This feature comes in very handy when modeling a continuous testing pipeline for Ansible roles that supports multiple platforms. And given that we would like to share our role via Galaxy and GitHub, it’s pretty convenient too.

I’ve prepared a very basic demo role that installs Nginx on different Linux distributions. It’s pretty simple and we’ll focus on the Travis part. You can find the demo role in GitHub here:

To run Docker inside the Travis build, we’ll follow the docs to using Docker in your build and set this in the .travis.yml file accordingly:

sudo: required

  - docker

Now, we’ll create the parallel jobs for every Linux distro, creating a build matrix, like this:

  - distribution: centos
    version: 7
  - distribution: fedora
    version: 26
  - distribution: fedora
    version: 25
  - distribution: fedora
    version: 24
  - distribution: ubuntu
    version: xenial
  - distribution: ubuntu
    version: trusty
  - distribution: debian
    version: stretch
  - distribution: debian
    version: jessie

The build will split into 8 jobs and we’ll use the environment variables defined here for each job to configure the testing for each distro.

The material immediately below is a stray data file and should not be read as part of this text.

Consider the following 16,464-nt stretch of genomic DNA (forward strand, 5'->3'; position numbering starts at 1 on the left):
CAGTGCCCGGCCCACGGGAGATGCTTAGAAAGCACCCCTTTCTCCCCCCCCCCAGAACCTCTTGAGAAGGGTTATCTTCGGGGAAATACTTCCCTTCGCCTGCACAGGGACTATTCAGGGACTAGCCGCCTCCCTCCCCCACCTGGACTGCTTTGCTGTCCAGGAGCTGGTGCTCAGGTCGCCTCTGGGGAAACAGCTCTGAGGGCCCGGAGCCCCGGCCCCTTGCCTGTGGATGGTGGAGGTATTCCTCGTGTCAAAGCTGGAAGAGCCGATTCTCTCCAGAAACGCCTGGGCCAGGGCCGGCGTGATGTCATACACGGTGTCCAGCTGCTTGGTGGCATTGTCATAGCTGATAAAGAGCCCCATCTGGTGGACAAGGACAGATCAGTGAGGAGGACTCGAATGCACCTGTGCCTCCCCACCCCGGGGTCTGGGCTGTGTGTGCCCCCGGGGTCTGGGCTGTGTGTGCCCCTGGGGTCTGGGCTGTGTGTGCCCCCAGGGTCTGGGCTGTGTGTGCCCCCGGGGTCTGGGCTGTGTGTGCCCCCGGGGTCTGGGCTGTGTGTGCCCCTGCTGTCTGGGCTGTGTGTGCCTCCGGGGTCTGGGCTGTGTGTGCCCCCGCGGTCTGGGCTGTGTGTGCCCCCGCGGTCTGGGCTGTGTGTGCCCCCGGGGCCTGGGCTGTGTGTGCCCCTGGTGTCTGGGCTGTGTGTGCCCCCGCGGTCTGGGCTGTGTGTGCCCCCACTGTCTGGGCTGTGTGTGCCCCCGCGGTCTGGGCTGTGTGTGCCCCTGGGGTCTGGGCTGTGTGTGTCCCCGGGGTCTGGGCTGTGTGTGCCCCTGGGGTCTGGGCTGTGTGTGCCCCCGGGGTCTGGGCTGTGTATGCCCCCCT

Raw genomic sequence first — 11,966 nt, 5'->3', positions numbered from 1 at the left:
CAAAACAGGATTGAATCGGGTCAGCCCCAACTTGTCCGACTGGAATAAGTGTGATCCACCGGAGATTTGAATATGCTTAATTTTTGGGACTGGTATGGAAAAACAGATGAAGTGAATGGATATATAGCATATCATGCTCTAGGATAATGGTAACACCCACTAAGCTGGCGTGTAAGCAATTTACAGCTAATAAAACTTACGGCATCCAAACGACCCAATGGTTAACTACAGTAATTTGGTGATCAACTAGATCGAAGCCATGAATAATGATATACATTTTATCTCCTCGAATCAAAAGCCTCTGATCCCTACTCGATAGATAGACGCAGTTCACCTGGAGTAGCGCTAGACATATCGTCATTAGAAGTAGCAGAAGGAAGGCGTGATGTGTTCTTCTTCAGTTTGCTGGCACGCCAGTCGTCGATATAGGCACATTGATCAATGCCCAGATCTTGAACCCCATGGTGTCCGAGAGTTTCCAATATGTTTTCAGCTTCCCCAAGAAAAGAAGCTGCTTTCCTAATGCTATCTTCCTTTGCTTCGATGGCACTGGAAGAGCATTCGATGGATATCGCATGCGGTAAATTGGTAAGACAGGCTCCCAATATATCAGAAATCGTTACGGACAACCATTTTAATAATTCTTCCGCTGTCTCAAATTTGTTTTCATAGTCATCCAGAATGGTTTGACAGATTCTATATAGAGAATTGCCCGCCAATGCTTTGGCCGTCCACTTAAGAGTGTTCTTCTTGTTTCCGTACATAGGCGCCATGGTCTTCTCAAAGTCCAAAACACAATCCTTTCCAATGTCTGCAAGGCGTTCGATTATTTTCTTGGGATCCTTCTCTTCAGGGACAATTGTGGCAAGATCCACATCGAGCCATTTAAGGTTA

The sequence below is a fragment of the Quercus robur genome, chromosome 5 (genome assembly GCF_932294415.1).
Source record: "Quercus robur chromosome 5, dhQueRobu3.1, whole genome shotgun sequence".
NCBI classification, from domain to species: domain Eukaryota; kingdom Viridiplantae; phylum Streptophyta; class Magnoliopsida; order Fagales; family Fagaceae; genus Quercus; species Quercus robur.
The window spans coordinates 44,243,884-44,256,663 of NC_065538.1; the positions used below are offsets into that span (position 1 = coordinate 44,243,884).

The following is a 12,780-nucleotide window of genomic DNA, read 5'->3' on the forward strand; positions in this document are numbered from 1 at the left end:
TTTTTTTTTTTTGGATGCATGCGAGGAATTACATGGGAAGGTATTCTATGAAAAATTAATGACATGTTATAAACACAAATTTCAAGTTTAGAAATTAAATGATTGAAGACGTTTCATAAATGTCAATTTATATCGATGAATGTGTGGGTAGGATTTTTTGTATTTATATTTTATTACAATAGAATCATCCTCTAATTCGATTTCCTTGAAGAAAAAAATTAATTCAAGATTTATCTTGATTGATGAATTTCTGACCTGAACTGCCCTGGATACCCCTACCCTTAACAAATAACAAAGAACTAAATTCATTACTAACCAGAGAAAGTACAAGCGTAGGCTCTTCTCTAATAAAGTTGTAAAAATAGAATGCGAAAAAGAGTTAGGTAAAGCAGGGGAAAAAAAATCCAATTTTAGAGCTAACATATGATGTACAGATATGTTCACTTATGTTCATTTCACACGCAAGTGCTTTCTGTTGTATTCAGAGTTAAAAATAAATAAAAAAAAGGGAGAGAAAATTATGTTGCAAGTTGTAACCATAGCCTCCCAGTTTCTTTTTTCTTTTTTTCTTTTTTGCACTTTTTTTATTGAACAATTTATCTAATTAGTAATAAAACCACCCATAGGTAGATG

2017 11 30 ansible docker travis
To have full control of the specs, we’ll extend the base Docker images in their corresponding Dockerfiles. This way, we can run Ansible, systemd and any other tools you may need when testing your role. You can find my customizations for Ubuntu, Debian, Fedora, … in the travis folder, inside the repository. We’ll use these images based on the official ones.

Back in our .travis.yml file, the first thing is pulling the base image and building our customized version of it:
  - 'sudo docker pull ${distribution}:${version}'
  - 'sudo docker build --no-cache --rm --file=travis/Dockerfile.${distribution}-${version} --tag=${distribution}-${version}:ansible travis'